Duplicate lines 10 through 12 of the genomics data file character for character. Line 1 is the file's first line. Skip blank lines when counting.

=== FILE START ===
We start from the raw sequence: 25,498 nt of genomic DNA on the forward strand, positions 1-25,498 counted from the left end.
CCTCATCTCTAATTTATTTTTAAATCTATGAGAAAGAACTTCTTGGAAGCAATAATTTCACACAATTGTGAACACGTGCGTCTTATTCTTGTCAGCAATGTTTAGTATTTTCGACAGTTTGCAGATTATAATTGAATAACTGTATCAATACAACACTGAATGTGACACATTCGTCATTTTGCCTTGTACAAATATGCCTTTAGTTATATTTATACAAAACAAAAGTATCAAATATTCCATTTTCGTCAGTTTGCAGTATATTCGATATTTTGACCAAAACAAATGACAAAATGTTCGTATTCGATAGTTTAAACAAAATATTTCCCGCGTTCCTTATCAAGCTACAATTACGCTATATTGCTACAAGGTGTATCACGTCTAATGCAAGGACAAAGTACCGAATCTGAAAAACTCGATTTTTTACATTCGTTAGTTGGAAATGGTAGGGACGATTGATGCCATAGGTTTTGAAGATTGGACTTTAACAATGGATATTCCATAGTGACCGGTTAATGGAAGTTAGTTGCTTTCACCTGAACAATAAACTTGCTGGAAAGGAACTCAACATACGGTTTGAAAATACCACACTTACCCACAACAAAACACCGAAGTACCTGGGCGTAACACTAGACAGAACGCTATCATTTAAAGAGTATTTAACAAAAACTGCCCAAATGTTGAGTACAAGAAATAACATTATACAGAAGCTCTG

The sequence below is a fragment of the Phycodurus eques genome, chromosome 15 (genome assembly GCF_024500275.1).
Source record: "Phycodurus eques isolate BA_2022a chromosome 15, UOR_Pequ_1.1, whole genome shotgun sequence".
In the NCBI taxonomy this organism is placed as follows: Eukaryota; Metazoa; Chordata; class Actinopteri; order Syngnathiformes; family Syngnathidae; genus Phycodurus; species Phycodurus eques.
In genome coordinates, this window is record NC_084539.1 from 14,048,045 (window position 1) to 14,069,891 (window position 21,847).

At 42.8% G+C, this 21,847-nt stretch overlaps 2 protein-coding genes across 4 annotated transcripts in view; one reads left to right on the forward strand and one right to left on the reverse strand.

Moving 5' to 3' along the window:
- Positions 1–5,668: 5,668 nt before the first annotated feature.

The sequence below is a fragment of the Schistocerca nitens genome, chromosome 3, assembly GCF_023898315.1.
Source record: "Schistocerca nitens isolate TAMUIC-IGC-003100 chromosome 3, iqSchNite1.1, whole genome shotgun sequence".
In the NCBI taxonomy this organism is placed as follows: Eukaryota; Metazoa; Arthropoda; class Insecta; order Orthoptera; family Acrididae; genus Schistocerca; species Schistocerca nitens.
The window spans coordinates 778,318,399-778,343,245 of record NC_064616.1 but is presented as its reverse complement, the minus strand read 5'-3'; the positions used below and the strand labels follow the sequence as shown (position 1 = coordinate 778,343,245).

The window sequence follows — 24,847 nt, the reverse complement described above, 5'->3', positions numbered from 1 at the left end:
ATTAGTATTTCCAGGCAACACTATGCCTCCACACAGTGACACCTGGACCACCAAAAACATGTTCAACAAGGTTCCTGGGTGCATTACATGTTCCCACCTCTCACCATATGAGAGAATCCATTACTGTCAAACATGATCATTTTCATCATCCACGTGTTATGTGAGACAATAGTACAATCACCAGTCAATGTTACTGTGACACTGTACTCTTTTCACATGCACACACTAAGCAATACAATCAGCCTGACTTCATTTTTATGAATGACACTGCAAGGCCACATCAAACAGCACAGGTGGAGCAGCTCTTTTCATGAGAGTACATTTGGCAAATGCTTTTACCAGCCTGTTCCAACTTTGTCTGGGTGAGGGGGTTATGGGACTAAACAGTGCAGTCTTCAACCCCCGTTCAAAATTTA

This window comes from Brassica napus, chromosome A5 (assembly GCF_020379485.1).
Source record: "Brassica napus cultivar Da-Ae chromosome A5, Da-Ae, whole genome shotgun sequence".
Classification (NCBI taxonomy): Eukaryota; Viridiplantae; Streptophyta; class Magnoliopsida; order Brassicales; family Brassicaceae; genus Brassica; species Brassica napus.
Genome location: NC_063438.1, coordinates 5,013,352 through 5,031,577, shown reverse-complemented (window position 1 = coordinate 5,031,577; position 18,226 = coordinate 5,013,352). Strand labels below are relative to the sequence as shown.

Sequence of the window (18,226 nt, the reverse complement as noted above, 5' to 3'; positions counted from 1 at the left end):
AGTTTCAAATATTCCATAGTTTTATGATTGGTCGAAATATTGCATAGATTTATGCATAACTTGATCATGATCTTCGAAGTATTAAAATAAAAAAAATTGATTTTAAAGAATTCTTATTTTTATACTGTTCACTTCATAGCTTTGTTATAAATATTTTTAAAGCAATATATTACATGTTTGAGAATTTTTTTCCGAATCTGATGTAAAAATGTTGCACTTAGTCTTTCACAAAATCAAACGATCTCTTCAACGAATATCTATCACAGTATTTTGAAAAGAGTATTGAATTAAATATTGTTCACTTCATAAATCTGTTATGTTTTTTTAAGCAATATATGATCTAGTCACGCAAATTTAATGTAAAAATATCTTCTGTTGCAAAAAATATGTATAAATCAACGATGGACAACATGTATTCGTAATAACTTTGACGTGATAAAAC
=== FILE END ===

The sequence below is a fragment of the Schistocerca nitens genome, chromosome 3, assembly GCF_023898315.1.
Source record: "Schistocerca nitens isolate TAMUIC-IGC-003100 chromosome 3, iqSchNite1.1, whole genome shotgun sequence".
In the NCBI taxonomy this organism is placed as follows: Eukaryota; Metazoa; Arthropoda; class Insecta; order Orthoptera; family Acrididae; genus Schistocerca; species Schistocerca nitens.